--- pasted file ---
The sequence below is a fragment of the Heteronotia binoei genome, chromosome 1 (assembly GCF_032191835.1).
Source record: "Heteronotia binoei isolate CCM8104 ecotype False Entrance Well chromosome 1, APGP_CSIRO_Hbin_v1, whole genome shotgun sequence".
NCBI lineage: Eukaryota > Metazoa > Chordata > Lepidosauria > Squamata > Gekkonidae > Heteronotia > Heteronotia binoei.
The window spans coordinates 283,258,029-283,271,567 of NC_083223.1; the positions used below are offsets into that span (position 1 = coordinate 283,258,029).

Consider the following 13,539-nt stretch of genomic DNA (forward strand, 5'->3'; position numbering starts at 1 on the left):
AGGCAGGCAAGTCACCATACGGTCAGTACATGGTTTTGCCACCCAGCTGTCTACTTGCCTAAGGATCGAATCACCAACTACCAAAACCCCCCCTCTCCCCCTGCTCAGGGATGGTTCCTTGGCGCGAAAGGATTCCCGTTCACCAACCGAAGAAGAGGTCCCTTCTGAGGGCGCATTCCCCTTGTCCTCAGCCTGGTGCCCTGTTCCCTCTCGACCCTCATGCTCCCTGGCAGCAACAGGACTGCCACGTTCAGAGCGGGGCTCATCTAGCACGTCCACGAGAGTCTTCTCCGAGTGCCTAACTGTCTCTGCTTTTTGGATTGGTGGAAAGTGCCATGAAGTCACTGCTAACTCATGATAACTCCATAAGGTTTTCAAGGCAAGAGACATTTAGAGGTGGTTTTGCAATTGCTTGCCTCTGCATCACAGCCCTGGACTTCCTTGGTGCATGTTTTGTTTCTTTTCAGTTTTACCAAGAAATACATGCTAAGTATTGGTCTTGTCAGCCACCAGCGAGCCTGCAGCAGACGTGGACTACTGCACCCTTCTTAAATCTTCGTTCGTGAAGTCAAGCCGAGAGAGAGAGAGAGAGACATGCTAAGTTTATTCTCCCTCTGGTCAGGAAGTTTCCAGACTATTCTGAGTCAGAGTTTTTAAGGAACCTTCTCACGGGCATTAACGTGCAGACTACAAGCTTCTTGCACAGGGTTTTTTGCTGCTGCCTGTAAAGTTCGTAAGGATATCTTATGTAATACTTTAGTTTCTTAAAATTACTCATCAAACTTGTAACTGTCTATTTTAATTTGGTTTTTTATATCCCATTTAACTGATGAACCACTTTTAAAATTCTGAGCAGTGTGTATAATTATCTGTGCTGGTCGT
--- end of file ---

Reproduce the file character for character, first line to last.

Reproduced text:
The sequence below is a fragment of the Heteronotia binoei genome, chromosome 1 (assembly GCF_032191835.1).
Source record: "Heteronotia binoei isolate CCM8104 ecotype False Entrance Well chromosome 1, APGP_CSIRO_Hbin_v1, whole genome shotgun sequence".
NCBI lineage: Eukaryota > Metazoa > Chordata > Lepidosauria > Squamata > Gekkonidae > Heteronotia > Heteronotia binoei.
The window spans coordinates 283,258,029-283,271,567 of NC_083223.1; the positions used below are offsets into that span (position 1 = coordinate 283,258,029).

Consider the following 13,539-nt stretch of genomic DNA (forward strand, 5'->3'; position numbering starts at 1 on the left):
AGGCAGGCAAGTCACCATACGGTCAGTACATGGTTTTGCCACCCAGCTGTCTACTTGCCTAAGGATCGAATCACCAACTACCAAAACCCCCCCTCTCCCCCTGCTCAGGGATGGTTCCTTGGCGCGAAAGGATTCCCGTTCACCAACCGAAGAAGAGGTCCCTTCTGAGGGCGCATTCCCCTTGTCCTCAGCCTGGTGCCCTGTTCCCTCTCGACCCTCATGCTCCCTGGCAGCAACAGGACTGCCACGTTCAGAGCGGGGCTCATCTAGCACGTCCACGAGAGTCTTCTCCGAGTGCCTAACTGTCTCTGCTTTTTGGATTGGTGGAAAGTGCCATGAAGTCACTGCTAACTCATGATAACTCCATAAGGTTTTCAAGGCAAGAGACATTTAGAGGTGGTTTTGCAATTGCTTGCCTCTGCATCACAGCCCTGGACTTCCTTGGTGCATGTTTTGTTTCTTTTCAGTTTTACCAAGAAATACATGCTAAGTATTGGTCTTGTCAGCCACCAGCGAGCCTGCAGCAGACGTGGACTACTGCACCCTTCTTAAATCTTCGTTCGTGAAGTCAAGCCGAGAGAGAGAGAGAGAGACATGCTAAGTTTATTCTCCCTCTGGTCAGGAAGTTTCCAGACTATTCTGAGTCAGAGTTTTTAAGGAACCTTCTCACGGGCATTAACGTGCAGACTACAAGCTTCTTGCACAGGGTTTTTTGCTGCTGCCTGTAAAGTTCGTAAGGATATCTTATGTAATACTTTAGTTTCTTAAAATTACTCATCAAACTTGTAACTGTCTATTTTAATTTGGTTTTTTATATCCCATTTAACTGATGAACCACTTTTAAAATTCTGAGCAGTGTGTATAATTATCTGTGCTGGTCGT